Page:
Beekeeper goes to Nicaragua
Physician seeks to make a difference
Dr. Michael Bauer never imagined being a beekeeper.
Growing up in Minnesota, his father raised bees and “I vowed never to be around bees,” said Bauer, a family medicine doctor with ThedaCare Physicians-Waupaca.
But that changed after moving to Waupaca and beginning his medical practice.
Bauer struggled with raising raspberries and complained to his dad about the lack of bees to pollinate his plants.
His dad responded by sending him two bee colonies.
Today, Bauer has 150 bee colonies, sells the honey produced by his bees and has helped communities in Nicaragua set up their own beekeeping businesses.
“I never imagined it would grow like this,” he said. “I easily spend 30 hours a week on the bees during the summer, but it’s been amazing.”
Three years ago, Bauer became involved with the Wisconsin/Nicaragua Partners Inc.
They were looking for a beekeeper to help educate farmers in Nicaragua looking to raise their own bees.
“The beekeeping industry in Nicaragua was devastated by the introduction of African bees as well as the unrest there,” he said. “Beekeeping is just resurging now. Nicaraguan honey is considered all organic so the demand is huge.”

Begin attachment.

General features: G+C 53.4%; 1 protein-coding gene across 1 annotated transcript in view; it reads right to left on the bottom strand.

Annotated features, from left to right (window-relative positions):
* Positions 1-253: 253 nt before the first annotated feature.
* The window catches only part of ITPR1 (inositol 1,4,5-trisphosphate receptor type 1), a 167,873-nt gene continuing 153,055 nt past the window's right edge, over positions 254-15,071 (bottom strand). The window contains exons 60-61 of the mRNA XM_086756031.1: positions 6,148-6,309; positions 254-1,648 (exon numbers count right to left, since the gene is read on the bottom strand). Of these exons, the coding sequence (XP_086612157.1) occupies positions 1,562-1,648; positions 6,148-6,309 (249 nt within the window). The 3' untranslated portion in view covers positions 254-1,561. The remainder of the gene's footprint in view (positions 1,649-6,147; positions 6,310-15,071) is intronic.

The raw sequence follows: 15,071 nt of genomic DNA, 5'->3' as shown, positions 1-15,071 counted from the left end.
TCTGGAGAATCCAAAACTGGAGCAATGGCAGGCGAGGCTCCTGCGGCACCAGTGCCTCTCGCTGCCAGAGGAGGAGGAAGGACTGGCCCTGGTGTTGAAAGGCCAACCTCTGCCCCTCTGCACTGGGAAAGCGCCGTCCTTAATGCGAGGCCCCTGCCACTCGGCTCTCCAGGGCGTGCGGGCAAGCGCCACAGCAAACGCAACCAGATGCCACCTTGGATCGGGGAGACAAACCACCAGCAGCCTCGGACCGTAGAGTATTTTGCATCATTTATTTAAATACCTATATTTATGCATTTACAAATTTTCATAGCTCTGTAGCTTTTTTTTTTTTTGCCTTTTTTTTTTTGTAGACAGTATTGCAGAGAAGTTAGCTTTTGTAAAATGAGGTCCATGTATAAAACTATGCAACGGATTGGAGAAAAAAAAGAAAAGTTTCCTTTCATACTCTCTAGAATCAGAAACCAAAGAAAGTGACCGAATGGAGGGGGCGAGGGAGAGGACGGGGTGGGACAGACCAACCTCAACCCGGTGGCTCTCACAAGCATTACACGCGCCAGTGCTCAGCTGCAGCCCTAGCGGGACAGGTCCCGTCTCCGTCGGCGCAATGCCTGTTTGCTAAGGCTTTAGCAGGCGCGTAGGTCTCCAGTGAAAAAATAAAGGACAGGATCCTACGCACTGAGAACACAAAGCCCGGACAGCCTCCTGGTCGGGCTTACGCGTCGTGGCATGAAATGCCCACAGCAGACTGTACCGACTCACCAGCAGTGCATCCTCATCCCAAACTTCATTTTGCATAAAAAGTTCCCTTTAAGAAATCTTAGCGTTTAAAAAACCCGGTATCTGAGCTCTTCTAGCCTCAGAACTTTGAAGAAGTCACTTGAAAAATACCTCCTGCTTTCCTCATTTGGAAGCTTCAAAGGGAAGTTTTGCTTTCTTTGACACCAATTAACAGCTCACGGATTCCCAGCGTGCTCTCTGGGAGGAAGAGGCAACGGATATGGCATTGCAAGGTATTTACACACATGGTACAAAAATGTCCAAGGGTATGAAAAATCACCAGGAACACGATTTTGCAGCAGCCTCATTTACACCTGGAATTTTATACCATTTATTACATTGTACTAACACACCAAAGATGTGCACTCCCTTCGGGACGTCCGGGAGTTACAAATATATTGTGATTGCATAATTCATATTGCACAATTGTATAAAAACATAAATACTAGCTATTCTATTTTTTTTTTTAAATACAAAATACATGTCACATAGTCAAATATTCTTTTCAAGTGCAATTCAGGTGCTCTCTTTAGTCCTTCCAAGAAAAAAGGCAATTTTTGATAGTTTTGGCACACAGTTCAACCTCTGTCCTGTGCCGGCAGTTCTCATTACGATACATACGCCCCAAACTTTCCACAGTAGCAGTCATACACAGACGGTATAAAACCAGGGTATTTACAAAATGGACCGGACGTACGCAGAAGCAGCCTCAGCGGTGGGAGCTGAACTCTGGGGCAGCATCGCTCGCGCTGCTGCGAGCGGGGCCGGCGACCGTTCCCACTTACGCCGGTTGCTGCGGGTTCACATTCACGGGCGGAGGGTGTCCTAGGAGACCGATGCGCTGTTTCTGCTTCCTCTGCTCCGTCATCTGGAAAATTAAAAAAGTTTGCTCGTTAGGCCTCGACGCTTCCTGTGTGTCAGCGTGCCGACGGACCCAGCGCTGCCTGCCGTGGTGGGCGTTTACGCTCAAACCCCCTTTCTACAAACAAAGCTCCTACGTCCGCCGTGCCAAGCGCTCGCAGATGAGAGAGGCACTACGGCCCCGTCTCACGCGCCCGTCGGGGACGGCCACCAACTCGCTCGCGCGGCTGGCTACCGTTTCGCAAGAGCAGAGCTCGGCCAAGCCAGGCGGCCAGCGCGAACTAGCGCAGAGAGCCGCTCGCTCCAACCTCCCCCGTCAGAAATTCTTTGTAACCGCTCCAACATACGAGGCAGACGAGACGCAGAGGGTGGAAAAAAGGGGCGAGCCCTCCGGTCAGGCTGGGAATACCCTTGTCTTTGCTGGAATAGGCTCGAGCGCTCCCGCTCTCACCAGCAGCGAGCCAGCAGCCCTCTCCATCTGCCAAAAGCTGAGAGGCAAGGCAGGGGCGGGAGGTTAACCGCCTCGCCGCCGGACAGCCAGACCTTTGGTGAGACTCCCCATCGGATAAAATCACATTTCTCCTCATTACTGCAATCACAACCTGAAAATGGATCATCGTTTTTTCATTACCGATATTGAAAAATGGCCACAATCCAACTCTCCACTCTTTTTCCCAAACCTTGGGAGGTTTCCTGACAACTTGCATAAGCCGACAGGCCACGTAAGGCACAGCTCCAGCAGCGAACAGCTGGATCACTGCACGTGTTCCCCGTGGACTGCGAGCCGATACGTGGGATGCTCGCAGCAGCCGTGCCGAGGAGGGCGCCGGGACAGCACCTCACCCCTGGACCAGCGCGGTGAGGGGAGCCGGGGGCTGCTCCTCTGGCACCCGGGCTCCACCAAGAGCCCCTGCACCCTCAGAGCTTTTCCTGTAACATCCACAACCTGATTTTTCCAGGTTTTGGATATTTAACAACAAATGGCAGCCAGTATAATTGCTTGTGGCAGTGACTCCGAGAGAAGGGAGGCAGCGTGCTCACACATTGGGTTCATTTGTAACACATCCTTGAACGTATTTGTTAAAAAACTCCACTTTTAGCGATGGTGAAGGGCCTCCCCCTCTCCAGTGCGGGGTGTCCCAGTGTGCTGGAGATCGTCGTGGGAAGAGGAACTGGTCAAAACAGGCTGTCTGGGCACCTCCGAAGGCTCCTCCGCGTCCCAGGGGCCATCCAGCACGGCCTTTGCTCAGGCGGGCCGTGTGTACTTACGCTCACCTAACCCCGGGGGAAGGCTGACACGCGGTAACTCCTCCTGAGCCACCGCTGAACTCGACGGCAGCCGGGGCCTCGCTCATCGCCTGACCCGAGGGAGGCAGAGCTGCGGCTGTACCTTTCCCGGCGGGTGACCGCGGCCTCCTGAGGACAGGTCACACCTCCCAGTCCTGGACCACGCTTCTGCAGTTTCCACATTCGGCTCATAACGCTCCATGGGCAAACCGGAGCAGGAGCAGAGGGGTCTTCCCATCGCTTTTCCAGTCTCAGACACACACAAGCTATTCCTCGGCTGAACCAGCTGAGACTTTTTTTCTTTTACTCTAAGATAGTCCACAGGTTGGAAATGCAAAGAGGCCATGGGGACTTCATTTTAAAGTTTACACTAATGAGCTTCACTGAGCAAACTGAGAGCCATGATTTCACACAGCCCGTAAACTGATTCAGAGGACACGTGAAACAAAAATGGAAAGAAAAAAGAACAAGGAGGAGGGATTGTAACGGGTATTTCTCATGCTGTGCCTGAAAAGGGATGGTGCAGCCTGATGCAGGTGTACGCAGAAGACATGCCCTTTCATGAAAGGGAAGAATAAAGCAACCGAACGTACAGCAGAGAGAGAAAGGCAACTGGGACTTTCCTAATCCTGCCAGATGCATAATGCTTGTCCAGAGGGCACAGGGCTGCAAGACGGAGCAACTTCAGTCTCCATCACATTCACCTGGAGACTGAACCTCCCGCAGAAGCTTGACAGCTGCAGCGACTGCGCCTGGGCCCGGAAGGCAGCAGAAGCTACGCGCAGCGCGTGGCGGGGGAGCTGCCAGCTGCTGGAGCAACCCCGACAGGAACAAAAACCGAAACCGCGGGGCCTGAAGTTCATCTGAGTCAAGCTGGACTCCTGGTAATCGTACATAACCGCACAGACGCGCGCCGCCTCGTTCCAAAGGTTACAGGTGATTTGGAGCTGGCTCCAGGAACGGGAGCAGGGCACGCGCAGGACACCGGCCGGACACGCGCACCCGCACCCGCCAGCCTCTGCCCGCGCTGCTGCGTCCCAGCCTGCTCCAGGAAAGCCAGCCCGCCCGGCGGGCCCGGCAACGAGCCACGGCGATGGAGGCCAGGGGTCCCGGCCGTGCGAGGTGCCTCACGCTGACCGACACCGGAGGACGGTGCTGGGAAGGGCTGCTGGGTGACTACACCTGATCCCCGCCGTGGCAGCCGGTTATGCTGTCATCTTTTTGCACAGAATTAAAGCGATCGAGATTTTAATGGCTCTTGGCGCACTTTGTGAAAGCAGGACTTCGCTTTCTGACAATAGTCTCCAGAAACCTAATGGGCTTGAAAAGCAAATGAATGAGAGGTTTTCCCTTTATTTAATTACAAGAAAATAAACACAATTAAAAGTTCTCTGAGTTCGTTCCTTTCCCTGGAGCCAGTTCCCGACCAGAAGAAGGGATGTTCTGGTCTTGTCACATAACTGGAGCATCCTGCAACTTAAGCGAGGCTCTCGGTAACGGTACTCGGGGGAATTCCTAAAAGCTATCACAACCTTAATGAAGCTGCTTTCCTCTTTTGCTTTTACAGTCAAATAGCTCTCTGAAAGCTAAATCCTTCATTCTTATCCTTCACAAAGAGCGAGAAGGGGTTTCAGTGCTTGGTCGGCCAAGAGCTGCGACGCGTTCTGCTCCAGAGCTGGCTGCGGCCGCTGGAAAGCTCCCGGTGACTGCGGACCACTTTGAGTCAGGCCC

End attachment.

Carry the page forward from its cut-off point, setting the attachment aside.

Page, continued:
The Nicaragua Bee Project provides interested residents with a bee colony and the education to raise their bees.
Bauer made his first trip to Nicaragua and was amazed.
Since then, he’s gone down three or four times a year, spending about two weeks at a time.
This marks his latest trip there.
“I never thought I would be doing this,” he said. “Organizations, such as schools or towns, will contact me and then we work with someone in Nicaragua to check the site and make sure it’s OK and the people are really serious.”
From there, Bauer works with a local beekeeper to buy bees and the necessary equipment and supplies to raise the bees.
“The local beekeeper also promises to check in monthly to see how things are going for a year,” he said.
Bauer shows local residents how to care for the bees and how honey is harvested.
“Selling honey can really supplement a family’s income,” he said. “Raising bees doesn’t require a lot of land and they know that whatever honey is produced will sell.”
While he’s a physician and his wife, Mary, is a Lutheran minister, he had not considered mission work before.
That changed after his first trip to Central America.
“Beekeeping is my passion and being able to share it with others and help them to make a real difference in their life has been huge,” Bauer said.
He appreciates the support he and the organization received for the work in Nicaragua through its GoFundMe page and Facebook page.
He also does local presentations about his efforts in Nicaragua.
“It is amazing to see what a difference these bees can make for the people living there,” Bauer said. “I never dreamed of this.”
People may visit www.nicabejaproyecto.org for more information about the Nicaragua Bee Project.